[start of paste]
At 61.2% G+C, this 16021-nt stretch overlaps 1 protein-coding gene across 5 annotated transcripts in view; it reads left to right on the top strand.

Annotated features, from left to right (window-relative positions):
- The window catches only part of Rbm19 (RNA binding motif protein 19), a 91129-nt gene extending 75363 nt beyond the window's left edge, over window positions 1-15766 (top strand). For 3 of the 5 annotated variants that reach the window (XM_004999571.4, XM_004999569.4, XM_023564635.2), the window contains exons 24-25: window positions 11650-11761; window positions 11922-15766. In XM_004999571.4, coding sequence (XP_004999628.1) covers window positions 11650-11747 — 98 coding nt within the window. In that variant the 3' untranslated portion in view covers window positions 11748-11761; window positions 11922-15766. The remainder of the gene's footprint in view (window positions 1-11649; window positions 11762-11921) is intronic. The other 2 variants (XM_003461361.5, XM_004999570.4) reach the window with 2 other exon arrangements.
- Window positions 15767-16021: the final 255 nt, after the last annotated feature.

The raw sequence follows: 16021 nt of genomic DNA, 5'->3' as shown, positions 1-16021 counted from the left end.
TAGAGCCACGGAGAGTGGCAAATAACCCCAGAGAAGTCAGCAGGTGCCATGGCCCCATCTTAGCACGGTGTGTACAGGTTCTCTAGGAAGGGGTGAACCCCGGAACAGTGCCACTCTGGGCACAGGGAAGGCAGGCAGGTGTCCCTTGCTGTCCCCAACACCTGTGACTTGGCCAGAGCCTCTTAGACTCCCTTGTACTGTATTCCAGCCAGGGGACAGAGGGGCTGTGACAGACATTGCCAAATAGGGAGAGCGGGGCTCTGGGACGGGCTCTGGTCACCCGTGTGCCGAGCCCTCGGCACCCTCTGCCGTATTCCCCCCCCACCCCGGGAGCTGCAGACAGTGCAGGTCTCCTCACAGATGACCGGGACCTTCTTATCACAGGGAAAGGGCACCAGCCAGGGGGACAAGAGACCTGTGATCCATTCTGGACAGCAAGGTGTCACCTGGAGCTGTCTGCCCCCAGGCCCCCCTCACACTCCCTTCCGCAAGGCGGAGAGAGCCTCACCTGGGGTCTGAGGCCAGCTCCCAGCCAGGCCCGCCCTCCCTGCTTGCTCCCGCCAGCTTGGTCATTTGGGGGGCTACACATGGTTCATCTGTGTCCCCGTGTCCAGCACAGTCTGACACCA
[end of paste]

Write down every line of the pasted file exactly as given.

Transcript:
At 61.2% G+C, this 16021-nt stretch overlaps 1 protein-coding gene across 5 annotated transcripts in view; it reads left to right on the top strand.

Annotated features, from left to right (window-relative positions):
- The window catches only part of Rbm19 (RNA binding motif protein 19), a 91129-nt gene extending 75363 nt beyond the window's left edge, over window positions 1-15766 (top strand). For 3 of the 5 annotated variants that reach the window (XM_004999571.4, XM_004999569.4, XM_023564635.2), the window contains exons 24-25: window positions 11650-11761; window positions 11922-15766. In XM_004999571.4, coding sequence (XP_004999628.1) covers window positions 11650-11747 — 98 coding nt within the window. In that variant the 3' untranslated portion in view covers window positions 11748-11761; window positions 11922-15766. The remainder of the gene's footprint in view (window positions 1-11649; window positions 11762-11921) is intronic. The other 2 variants (XM_003461361.5, XM_004999570.4) reach the window with 2 other exon arrangements.
- Window positions 15767-16021: the final 255 nt, after the last annotated feature.

The raw sequence follows: 16021 nt of genomic DNA, 5'->3' as shown, positions 1-16021 counted from the left end.
TAGAGCCACGGAGAGTGGCAAATAACCCCAGAGAAGTCAGCAGGTGCCATGGCCCCATCTTAGCACGGTGTGTACAGGTTCTCTAGGAAGGGGTGAACCCCGGAACAGTGCCACTCTGGGCACAGGGAAGGCAGGCAGGTGTCCCTTGCTGTCCCCAACACCTGTGACTTGGCCAGAGCCTCTTAGACTCCCTTGTACTGTATTCCAGCCAGGGGACAGAGGGGCTGTGACAGACATTGCCAAATAGGGAGAGCGGGGCTCTGGGACGGGCTCTGGTCACCCGTGTGCCGAGCCCTCGGCACCCTCTGCCGTATTCCCCCCCCACCCCGGGAGCTGCAGACAGTGCAGGTCTCCTCACAGATGACCGGGACCTTCTTATCACAGGGAAAGGGCACCAGCCAGGGGGACAAGAGACCTGTGATCCATTCTGGACAGCAAGGTGTCACCTGGAGCTGTCTGCCCCCAGGCCCCCCTCACACTCCCTTCCGCAAGGCGGAGAGAGCCTCACCTGGGGTCTGAGGCCAGCTCCCAGCCAGGCCCGCCCTCCCTGCTTGCTCCCGCCAGCTTGGTCATTTGGGGGGCTACACATGGTTCATCTGTGTCCCCGTGTCCAGCACAGTCTGACACCA